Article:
Get dirty, have fun and grow more food with great gardening tips from real-life gardeners.
Whether you have just moved into a new home or have lived there for decades, it’s always the right time to plant fruit trees. A small investment of time and money will reap delicious, chemical-free fruit in only two to five years. Most fruit trees cost between $30 and $40, but can contribute to a life-time of health and enjoyment. Begin now by deciding what fruit trees you will plant.
Which Fruit Tree is Right for You?
Before heading to a local nursery or perusing a catalog, do a bit of daydreaming to figure out what fruit trees you will enjoy long-term. First of all, what fruits do you relish--apples, cherries, peaches, pears, nectarines? Living where there’s frost may mean we have to forego banana and citrus trees, but we still have lots of fruit trees to choose from.
After deciding what fruits are your favorites, it’s time to figure out which variety, or “cultivar,” of fruit would be best for you, based on what you would like to do with your fruit. Do you envision canning or freezing it for winter consumption? Or perhaps your mouth is watering for a slice of warm cherry pie? What about drying your own fruit for nutritious, chemical-free snacks? Does pressing apples for cider sound like a fun, autumn activity?
Finally, there’s nothing wrong with just eating fruit right off the tree. Imagine plucking a fully-ripe peach, soft enough to barely indent with your thumb. When you take a bite and have its warm, sweet-tart juice fill your mouth, your efforts will have been rewarded!
After matching specific fruits and then varieties to your needs, it’s time explore what fruit trees are practical for you to plant. That means choosing varieties that will grow well in your geological location, how much room you have and what varieties are available to you.
What to Consider when Choosing Fruit Trees
Hardiness Zone is the term used to tell what plants can grow in your area based on average minimal winter temperatures. For example, I used the online site, planthardiness.ars.usda.gov/ to discover that Ohio is now Zone 6. Catalogs or online sites will tell you which varieties of fruit trees will thrive in your hardiness zone.
Size of fruit trees makes a difference to what will “fit” at your home. The size a tree grows to — dwarf, semi-dwarf or standard — depends on its rootstock, but also how you prune it. All trees grow full-size fruit and most will produce fruit in two to five years from when you plant it.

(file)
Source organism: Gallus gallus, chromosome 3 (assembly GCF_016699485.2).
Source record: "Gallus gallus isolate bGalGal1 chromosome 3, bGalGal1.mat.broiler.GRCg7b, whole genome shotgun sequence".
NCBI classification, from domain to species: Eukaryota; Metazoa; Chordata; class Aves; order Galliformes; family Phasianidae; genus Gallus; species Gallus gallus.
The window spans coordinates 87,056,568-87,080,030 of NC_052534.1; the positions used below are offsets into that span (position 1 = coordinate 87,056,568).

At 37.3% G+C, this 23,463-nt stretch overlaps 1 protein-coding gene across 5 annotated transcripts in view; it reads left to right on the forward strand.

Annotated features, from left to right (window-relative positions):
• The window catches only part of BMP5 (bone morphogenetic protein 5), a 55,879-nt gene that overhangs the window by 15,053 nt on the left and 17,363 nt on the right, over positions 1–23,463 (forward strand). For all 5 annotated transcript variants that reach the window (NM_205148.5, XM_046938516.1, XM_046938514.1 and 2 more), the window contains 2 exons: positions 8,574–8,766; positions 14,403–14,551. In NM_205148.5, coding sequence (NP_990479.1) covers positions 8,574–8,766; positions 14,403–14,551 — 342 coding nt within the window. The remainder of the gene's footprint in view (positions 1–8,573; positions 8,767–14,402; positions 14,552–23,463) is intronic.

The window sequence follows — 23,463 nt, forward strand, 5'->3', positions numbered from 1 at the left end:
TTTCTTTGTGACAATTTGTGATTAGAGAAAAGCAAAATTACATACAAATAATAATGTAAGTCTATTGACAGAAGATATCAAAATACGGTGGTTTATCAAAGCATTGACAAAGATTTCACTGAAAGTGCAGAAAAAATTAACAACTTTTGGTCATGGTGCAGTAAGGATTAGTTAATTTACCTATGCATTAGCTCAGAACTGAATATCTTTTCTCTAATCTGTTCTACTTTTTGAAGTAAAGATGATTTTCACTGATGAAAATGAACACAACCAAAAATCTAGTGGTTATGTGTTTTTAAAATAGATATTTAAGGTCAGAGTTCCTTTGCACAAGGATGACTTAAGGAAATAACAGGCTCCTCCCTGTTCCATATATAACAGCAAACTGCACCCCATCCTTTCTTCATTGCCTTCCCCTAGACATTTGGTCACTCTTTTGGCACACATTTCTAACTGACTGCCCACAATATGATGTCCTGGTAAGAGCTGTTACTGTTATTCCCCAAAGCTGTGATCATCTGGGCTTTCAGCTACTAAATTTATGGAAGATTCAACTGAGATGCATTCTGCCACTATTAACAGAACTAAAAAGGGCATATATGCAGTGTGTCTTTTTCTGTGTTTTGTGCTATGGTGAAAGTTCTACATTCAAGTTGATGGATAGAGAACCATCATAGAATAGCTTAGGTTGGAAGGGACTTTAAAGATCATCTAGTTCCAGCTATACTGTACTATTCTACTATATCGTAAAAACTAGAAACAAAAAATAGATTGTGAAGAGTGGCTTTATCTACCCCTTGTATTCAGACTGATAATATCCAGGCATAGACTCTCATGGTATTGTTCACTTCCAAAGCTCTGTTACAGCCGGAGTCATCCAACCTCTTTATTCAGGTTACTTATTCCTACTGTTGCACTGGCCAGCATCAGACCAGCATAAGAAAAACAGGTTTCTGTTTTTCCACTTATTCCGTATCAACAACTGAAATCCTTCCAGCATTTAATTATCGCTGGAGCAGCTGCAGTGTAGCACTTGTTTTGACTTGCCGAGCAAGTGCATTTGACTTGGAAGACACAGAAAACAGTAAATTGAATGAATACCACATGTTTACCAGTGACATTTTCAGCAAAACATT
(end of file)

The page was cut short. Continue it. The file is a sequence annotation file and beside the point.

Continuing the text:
If a small, front yard is the only potential site for a fruit tree, plant a dwarf fruit tree and be the envy of your neighbors. You can keep it pruned to a beautiful “vase-shape” or a space-saving “central leader” (see my blog, Fruit Tree Pruning Basics.)
If your backyard could use a tree for shade, then plant a semi-dwarf fruit tree or a standard fruit tree. If you have a lawn, turn it into an orchard! By caring for fruit trees instead of mowing grass, you’ll be investing in your own health while providing habitat for other species.
Choosing between heirloom and disease-resistant fruit tree is next. Some believe that growing disease-resistant varieties is necessary to grow beautiful fruit without chemicals. After growing both heirloom and disease-resistant fruit trees, I’ve found that both can result in healthy trees and beautiful fruit. I’ll describe the holistic methods that make this possible in later blogs.
I’ve found that the down-side of the newer apple varieties is that they lack the flavor of the treasured heirlooms like Granny Smith, Golden Delicious and Cortland. Newer varieties of fruit trees may be bred for disease-resistance, but are also designed to meet the demands of commercial growers for easier shipping and appearance, rather than flavor.
Find out if your fruit tree needs another tree as a pollinator before making your final decisions. Not all fruit trees do, but as someone who has waited seven years for our first pear, I wish we realized sooner that it needed a pollinator tree!
Apple trees often need specific pollinator trees too, but interestingly, crab apples will pollinate most other apple trees. If you don’t have a specific pollinator for your apple tree, plant a crab apple tree within 100 feet or graft a branch from a crab apple tree to it. This will keep your apple trees bearing well.
It’s important where you buy your fruit trees because getting the right fruit tree in excellent condition from a knowledgeable source is essential to get off to a healthy start and have long-term success. You may live with your trees for decades, so your original choice is important.
Resist the convenience of buying potted fruit trees from a chain store. A bare-root tree from a reputable nursery will grow faster and have a better chance of success. I have no local fruit tree nursery but have had decades of success from StarkBro’s (www.StarkBros.com). If you hear of a smaller nursery that sells healthy, bare-root trees that also have known rootstock and are knowledgeable of what will thrive in your area, buy from them!
Planting and caring for fruit trees require so little effort compared to the decades of pleasure and fruit they provide. My next blog will discuss how to plant and care for your new fruit trees.
Mary Lou Shaw, a retired physician who emphasized preventive medicine, is now homesteading with her husband in Ohio. Besides growing their own food, the pair help preserve genetics and knowledge needed by others to foster rare breeds. They have a large garden and orchard, Dorking chickens, Narragansett turkeys, Dutch Belted cows and bees. Buy Mary Lou's book, Growing Local Food, through Carlisle Press at 800-852-4482. Read all of Mary Lou's MOTHER EARTH NEWS posts here.
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